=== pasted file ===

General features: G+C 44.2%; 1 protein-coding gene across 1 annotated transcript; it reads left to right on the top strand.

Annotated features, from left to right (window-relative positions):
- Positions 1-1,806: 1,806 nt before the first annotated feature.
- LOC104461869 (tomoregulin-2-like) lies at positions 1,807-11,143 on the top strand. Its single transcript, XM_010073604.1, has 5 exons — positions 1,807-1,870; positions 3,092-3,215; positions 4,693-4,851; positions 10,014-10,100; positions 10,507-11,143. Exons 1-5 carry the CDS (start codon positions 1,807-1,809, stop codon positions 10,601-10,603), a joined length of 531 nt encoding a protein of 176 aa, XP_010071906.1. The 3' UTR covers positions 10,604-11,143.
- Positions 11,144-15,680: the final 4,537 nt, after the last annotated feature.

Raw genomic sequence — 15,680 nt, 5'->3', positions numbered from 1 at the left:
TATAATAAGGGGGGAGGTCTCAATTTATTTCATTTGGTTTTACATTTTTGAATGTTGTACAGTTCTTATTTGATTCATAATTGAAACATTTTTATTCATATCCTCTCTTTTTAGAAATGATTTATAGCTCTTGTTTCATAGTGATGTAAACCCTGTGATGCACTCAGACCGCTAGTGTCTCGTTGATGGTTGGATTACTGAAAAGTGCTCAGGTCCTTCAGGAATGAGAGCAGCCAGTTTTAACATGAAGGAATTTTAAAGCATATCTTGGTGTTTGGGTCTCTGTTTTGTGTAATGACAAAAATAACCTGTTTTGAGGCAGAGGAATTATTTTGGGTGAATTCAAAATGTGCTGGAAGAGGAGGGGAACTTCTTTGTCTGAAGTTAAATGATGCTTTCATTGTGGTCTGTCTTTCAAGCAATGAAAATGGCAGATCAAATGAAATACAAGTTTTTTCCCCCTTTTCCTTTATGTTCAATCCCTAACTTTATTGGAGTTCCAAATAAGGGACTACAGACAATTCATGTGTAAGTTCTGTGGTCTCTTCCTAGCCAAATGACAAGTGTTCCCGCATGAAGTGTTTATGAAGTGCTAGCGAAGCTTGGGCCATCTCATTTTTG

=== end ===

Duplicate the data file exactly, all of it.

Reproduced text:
General features: G+C 44.2%; 1 protein-coding gene across 1 annotated transcript; it reads left to right on the top strand.

Annotated features, from left to right (window-relative positions):
- Positions 1-1,806: 1,806 nt before the first annotated feature.
- LOC104461869 (tomoregulin-2-like) lies at positions 1,807-11,143 on the top strand. Its single transcript, XM_010073604.1, has 5 exons — positions 1,807-1,870; positions 3,092-3,215; positions 4,693-4,851; positions 10,014-10,100; positions 10,507-11,143. Exons 1-5 carry the CDS (start codon positions 1,807-1,809, stop codon positions 10,601-10,603), a joined length of 531 nt encoding a protein of 176 aa, XP_010071906.1. The 3' UTR covers positions 10,604-11,143.
- Positions 11,144-15,680: the final 4,537 nt, after the last annotated feature.

Raw genomic sequence — 15,680 nt, 5'->3', positions numbered from 1 at the left:
TATAATAAGGGGGGAGGTCTCAATTTATTTCATTTGGTTTTACATTTTTGAATGTTGTACAGTTCTTATTTGATTCATAATTGAAACATTTTTATTCATATCCTCTCTTTTTAGAAATGATTTATAGCTCTTGTTTCATAGTGATGTAAACCCTGTGATGCACTCAGACCGCTAGTGTCTCGTTGATGGTTGGATTACTGAAAAGTGCTCAGGTCCTTCAGGAATGAGAGCAGCCAGTTTTAACATGAAGGAATTTTAAAGCATATCTTGGTGTTTGGGTCTCTGTTTTGTGTAATGACAAAAATAACCTGTTTTGAGGCAGAGGAATTATTTTGGGTGAATTCAAAATGTGCTGGAAGAGGAGGGGAACTTCTTTGTCTGAAGTTAAATGATGCTTTCATTGTGGTCTGTCTTTCAAGCAATGAAAATGGCAGATCAAATGAAATACAAGTTTTTTCCCCCTTTTCCTTTATGTTCAATCCCTAACTTTATTGGAGTTCCAAATAAGGGACTACAGACAATTCATGTGTAAGTTCTGTGGTCTCTTCCTAGCCAAATGACAAGTGTTCCCGCATGAAGTGTTTATGAAGTGCTAGCGAAGCTTGGGCCATCTCATTTTTG